MW: The last time our industry was disrupted this much was when we went from horse and buggy to the internal combustion engine. Now we are going from internal combustion engine to electrification, so we have to rebuild everything all over again and learn from the successes and failures of prior technologies.  

Quotation mark First, we need to make sure our vehicles are zero emissions. Then we need to make sure the grid is zero emissions because our net zero commitment is a well-to-wheel commitment, and we need to ensure we reduce both the emissions of our products and the energy used to propel our products. Quotation mark

One part that we have not really dived into yet is bringing the customer along in the transition. If the customers are not a part of this journey, the automakers will make great vehicles but no one will want to buy them. In order to change that, we need to get customers into the vehicles. When a customer experiences a vehicle and sees how easy it is to charge at their house, and how easy they fit into their lifestyle, they will want to buy one.

AB: With COP26 upcoming, what do governments need to be doing more of to encourage EV adoption? What would Ford like to see?

MW: We expect to see more companies set net zero goals globally to keep the world within 1.5°C of global warming. We are hoping to see countries contributing more financial support to those most vulnerable to climate change. We also hope to see all countries uniting and working together to achieve the net zero future that we need to have. Right now, Europe is the ideal model for government action from both the supply and demand perspectives to incentivize EV adoption.

AB: What is the role of partnerships and collaboration in achieving net zero?

MW: Partnerships and collaboration are so critical because no one company can achieve net zero by themselves. This is why Ford has collaborated and developed strategic partnerships in order to help us achieve net zero all the way down to raw material extraction.

We joined IRMA (Initiative for Responsible Mining Assurance) and the Responsible Business Alliance, and we invested in Redwood Materials (an EV battery recycling company). We are also focused on industry partnerships. In this space, we work with Drive Sustainability in Europe and the Automotive Industry Action Group in the U.S.

AB: What do you think is your biggest success so far on your journey to net zero?

MW: First is making the commitment. When we first made ours, it made people uncomfortable because we did not have every aspect figured out yet. It is okay to not have everything figured out, but it was so important to set a North Star and have the recognition from our leadership team. Just by having our leadership commit to the net zero goal without having clarity of every single step was a success. And now we are determining the steps and we know it will take time to get all of the answers, and that is okay.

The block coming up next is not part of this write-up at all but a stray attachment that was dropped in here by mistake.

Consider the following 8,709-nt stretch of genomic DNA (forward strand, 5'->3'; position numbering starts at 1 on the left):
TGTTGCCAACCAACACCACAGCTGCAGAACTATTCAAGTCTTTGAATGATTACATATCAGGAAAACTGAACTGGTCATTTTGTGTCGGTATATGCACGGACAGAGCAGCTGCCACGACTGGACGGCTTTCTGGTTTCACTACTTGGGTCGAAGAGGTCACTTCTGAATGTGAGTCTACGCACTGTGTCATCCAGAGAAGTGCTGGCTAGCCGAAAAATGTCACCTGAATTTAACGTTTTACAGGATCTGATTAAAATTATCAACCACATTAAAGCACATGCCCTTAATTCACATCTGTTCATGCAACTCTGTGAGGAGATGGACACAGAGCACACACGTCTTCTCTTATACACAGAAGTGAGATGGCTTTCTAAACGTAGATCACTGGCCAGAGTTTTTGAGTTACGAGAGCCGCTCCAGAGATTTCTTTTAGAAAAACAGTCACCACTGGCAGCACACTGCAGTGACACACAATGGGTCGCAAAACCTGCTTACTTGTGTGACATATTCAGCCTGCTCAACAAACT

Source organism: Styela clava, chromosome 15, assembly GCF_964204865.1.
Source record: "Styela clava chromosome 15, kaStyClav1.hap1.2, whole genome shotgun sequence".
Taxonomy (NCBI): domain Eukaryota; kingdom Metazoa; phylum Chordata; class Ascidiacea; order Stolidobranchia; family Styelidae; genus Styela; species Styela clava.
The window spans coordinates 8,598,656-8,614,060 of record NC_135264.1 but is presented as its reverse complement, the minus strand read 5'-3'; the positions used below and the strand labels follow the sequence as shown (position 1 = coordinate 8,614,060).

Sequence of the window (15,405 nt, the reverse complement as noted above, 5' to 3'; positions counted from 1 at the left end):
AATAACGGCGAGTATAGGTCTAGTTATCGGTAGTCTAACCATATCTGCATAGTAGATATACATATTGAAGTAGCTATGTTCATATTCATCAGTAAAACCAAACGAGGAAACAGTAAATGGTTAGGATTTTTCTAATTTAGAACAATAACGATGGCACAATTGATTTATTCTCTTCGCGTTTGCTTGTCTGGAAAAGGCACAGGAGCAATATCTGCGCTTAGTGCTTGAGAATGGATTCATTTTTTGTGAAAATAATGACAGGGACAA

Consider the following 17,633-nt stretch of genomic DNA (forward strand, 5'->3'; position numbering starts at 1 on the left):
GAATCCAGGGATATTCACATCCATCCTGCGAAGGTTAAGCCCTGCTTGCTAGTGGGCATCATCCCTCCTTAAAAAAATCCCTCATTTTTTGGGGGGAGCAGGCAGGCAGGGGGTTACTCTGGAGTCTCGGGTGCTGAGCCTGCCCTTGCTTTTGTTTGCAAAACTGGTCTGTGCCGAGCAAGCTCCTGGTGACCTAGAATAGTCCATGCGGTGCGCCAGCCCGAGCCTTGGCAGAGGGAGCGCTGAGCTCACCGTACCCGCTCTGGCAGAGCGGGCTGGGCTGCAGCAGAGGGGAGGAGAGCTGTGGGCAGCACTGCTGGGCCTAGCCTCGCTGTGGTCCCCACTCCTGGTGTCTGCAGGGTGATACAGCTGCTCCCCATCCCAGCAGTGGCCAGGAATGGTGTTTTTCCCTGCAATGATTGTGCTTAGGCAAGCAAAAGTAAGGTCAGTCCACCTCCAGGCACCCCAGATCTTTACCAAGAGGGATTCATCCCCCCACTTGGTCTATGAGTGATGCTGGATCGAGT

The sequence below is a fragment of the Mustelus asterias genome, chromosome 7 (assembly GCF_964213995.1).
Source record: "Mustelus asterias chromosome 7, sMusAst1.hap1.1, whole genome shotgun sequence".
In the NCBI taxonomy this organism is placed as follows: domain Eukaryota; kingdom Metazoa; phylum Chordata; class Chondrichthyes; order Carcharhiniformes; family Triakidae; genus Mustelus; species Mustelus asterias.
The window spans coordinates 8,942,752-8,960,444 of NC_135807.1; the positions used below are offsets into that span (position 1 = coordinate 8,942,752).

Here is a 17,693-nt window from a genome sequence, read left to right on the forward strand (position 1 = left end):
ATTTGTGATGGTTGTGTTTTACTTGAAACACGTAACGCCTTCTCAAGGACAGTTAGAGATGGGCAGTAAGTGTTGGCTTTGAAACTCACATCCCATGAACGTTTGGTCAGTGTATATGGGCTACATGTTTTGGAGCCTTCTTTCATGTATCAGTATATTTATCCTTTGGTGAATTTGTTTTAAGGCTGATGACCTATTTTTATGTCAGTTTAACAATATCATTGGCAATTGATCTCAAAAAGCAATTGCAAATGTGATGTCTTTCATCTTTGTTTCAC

AB: Do you have any advice for companies who are still trying to bring their leaders on board?

MW: Use data – not just for GHG emissions for your company but external data from the Intergovernmental Panel on Climate Change (IPCC) and data about climate change in general. You need to zoom out and look at the planet and what changes are happening.

A lot of the education for our leaders happened when we developed our scenario analysis report. In the report, we took the two words of climate change and connected them to what it might mean for Ford and our customers. Companies need to do a scenario analysis to understand the implications of climate change to the planet, to their industry, and to their business. This will help make climate change and its impacts real to their executive teams.

AB: Did you have any final thoughts you wanted to share?

Quotation mark MW: A sustainable future is a journey, and it will not all happen overnight. Set the North Star and then figure out how you are going to accomplish your goal. Be ambitious and make people uncomfortable. Quotation mark

Sustainability professionals are always talking about how urgent a transition to a sustainable future is. And while it is urgent, it takes time to figure everything out. You want to do things right, and you want to make sure you land on the right solution.